NASA Tech Needs

Energy Storage Technology to Power the Future in Space Exploration

By Carolyn Mercer, NASA Glenn Research Center, Cleveland, OH NASA is focused on building a human outpost on the lunar surface. To reach this goal, there is a critical need to develop energy storage technologies to power the future lunar outpost. In particular, technology is required for outpost power generation for the lunar lander that will deliver outpost hardware, and for advanced extravehicular activity (EVA) suits. In every case, human-safe, reliable operation and low mass are critical to ensure the viability of extended stays on the lunar surface while minimizing the launch mass and the mass carried by astronauts and lunar rovers.

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Image Processing for Controlling a Robot or Quality Inspection

A company seeks technologies that may be applicable to automated assembly lines, including a robot to use image processing to select and pick up small parts from a bin using a pin several millimeters in diameter. The image processing technology should be general-purpose and highly versatile to allow the techniques to be applied to many different situations. The required picking speed is several seconds. Possible solution areas are 3D medical imagery and automated surgical equipment. Respond to this TechNeed at: Email: nasatech@yet2.com Phone: 781-972-0600

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Reducing Free Fatty Acids in Frying Oil

A food manufacturer is looking for a technology to extend the usability of its frying oils; specifically, technologies to reduce the formation of free fatty acids (FFA) during frying. The company seeks to change or control chemical reaction of hydrolysis without changing water content of the food itself. Taste, smell, color, and texture must not be affected. If the solution is an ingredient, the product must be natural and food-grade; synthesized compounds will not be evaluated. Respond to this TechNeed at: Email: nasatech@yet2.com Phone: 781-972-0600

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Centennial Challenges

The NASA Regolith Excavation Cha llenge was held on August 2 and 3 on the campus of the California Poly - technic State University in San Luis Obispo, CA. The competition required teams to build a roving excavator that could autonomously navigate, excavate, and transfer 150 kg of simulated lunar regolith (lunar soil) into a collector bin within 30 minutes. Excavating lunar regolith will be an important part of any construction projects or processing of natural resources on the Moon. NASA is looking for new ideas for excavation techniques that do not require excessively heavy machines or large amounts of power.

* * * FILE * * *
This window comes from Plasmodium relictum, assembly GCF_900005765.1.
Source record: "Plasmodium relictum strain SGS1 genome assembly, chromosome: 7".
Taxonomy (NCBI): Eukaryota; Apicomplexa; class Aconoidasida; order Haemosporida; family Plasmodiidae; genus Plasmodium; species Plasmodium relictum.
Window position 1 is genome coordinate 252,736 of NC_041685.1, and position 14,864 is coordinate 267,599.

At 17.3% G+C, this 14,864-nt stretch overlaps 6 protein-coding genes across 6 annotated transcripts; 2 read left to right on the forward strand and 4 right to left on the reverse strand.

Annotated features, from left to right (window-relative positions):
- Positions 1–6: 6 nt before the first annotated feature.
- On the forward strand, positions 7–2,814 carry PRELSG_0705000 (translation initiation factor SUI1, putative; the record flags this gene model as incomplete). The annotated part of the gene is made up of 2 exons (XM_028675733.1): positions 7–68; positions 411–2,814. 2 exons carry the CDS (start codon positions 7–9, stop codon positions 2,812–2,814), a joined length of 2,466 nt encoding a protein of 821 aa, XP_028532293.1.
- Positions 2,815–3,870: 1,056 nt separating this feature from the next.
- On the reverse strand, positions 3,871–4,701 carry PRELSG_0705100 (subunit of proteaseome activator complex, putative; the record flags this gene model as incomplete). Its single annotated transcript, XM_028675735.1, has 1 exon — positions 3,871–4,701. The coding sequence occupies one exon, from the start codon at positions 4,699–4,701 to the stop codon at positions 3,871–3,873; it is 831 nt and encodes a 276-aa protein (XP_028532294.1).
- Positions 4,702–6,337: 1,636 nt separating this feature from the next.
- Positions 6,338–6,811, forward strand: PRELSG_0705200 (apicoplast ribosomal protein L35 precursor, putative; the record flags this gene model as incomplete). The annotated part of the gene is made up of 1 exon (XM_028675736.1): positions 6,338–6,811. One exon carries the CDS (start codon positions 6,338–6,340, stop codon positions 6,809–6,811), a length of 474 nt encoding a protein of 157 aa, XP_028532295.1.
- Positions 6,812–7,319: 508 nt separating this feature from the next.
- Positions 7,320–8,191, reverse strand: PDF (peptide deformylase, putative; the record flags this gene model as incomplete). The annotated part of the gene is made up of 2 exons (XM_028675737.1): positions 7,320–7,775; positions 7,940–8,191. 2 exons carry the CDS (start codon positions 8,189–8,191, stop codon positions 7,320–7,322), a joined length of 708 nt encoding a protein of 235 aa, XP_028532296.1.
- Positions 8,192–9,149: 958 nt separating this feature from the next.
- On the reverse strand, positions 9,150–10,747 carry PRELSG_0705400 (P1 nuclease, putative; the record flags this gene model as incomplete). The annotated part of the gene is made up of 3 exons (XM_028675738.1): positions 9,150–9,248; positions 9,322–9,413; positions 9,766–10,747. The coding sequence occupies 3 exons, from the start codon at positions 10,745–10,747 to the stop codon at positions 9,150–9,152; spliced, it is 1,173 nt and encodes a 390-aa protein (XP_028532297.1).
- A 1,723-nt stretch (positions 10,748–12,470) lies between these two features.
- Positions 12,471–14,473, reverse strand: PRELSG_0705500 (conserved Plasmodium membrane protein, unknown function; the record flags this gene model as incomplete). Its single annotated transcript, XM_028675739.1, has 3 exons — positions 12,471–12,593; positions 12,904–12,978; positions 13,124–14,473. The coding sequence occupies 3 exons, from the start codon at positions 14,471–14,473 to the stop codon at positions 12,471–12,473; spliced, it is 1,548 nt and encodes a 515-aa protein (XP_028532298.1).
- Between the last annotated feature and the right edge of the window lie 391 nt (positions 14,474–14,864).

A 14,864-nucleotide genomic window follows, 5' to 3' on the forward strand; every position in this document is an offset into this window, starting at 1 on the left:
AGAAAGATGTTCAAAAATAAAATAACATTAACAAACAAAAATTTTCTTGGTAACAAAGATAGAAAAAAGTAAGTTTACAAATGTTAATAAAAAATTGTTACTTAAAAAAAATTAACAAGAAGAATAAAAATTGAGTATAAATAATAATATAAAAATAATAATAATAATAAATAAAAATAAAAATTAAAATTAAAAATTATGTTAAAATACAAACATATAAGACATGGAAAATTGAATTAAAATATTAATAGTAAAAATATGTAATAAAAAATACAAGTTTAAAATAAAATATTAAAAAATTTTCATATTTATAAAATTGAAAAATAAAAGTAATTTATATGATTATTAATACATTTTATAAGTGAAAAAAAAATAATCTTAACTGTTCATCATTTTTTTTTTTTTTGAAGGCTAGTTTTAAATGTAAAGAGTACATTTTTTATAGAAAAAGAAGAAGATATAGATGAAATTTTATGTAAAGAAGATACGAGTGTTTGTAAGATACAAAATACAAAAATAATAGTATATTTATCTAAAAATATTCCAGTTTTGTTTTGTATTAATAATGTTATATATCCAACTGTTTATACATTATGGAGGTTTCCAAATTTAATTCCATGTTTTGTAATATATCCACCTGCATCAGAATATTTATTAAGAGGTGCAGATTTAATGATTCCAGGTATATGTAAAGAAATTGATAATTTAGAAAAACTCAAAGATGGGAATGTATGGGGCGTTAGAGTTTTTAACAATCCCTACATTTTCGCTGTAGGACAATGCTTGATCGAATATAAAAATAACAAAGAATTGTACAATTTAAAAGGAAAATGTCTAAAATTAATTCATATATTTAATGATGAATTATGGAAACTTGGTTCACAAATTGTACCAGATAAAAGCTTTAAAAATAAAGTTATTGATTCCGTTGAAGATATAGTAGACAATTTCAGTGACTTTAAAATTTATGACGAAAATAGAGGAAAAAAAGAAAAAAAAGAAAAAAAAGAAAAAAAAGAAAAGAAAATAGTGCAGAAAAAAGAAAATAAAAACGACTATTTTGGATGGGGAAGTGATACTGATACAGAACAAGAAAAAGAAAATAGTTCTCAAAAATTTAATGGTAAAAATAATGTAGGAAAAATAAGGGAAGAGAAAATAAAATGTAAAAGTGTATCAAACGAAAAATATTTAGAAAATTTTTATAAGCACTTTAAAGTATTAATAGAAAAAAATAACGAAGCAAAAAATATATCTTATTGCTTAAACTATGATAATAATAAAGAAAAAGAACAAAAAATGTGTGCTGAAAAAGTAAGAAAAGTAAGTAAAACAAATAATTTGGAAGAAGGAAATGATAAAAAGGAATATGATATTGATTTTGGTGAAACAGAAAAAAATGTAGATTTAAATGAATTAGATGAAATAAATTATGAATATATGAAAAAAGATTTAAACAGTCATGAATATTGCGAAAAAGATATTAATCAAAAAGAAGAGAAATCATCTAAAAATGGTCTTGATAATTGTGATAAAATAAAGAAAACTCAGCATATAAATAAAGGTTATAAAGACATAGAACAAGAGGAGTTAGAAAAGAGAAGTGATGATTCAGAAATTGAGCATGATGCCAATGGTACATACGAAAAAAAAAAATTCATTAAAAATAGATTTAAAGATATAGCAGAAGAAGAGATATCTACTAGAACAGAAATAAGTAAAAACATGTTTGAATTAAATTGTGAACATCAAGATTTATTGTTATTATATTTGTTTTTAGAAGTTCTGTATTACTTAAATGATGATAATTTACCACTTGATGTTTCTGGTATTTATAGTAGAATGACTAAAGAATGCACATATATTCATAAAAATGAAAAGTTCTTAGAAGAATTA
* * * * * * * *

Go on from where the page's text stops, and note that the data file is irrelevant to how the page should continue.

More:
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Powder Atomization Technology

A company seeks an innovative powder atomization technology, which will produce dense, highly spherical, satellitefree metal powders in the size range 50 to 1000 microns. Coating and surface modification technologies are sought for applications including aerospace, medical, and industrial power generation markets. The atomization process must cost-effectively produce perfect, large, spherical particles. Respond to this TechNeed at: Email: nasatech@yet2.com Phone: 781-972-0600

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Wireless Communication for Factory Automation

A company seeks technology that is applicable to automated assembly lines; specifically, a reliable and fast short-range wireless technology that can take the place of wired connections for robots and factory automation equipment. Equipment with appendages in motion, such as robots, is fundamentally different in its wiring requirements from equipment that is static. A possible solution to the abrasion that results from repeated movements is to provide control through wireless communication. Respond to this TechNeed at: Email: nasatech@yet2.com Phone: 781-972-0600

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Lunar Science Instrumentation: Understanding and Characterizing the Moon Through Challenging Measurements

NASA lunar robotic science missions support the high-priority goals identified in the 2007 National Research Council report, The Scientific Context for Exploration of the Moon: Final Report (National Academies Presses, 2007). Future missions will characterize the lunar exosphere and surface environment; field-test new equipment, technologies, and approaches for performing lunar science; identify landing sites and emplace infrastructure to support robotic and human exploration; demonstrate and validate heritage systems for exploration missions; and provide operational experience in the harsh lunar environment.

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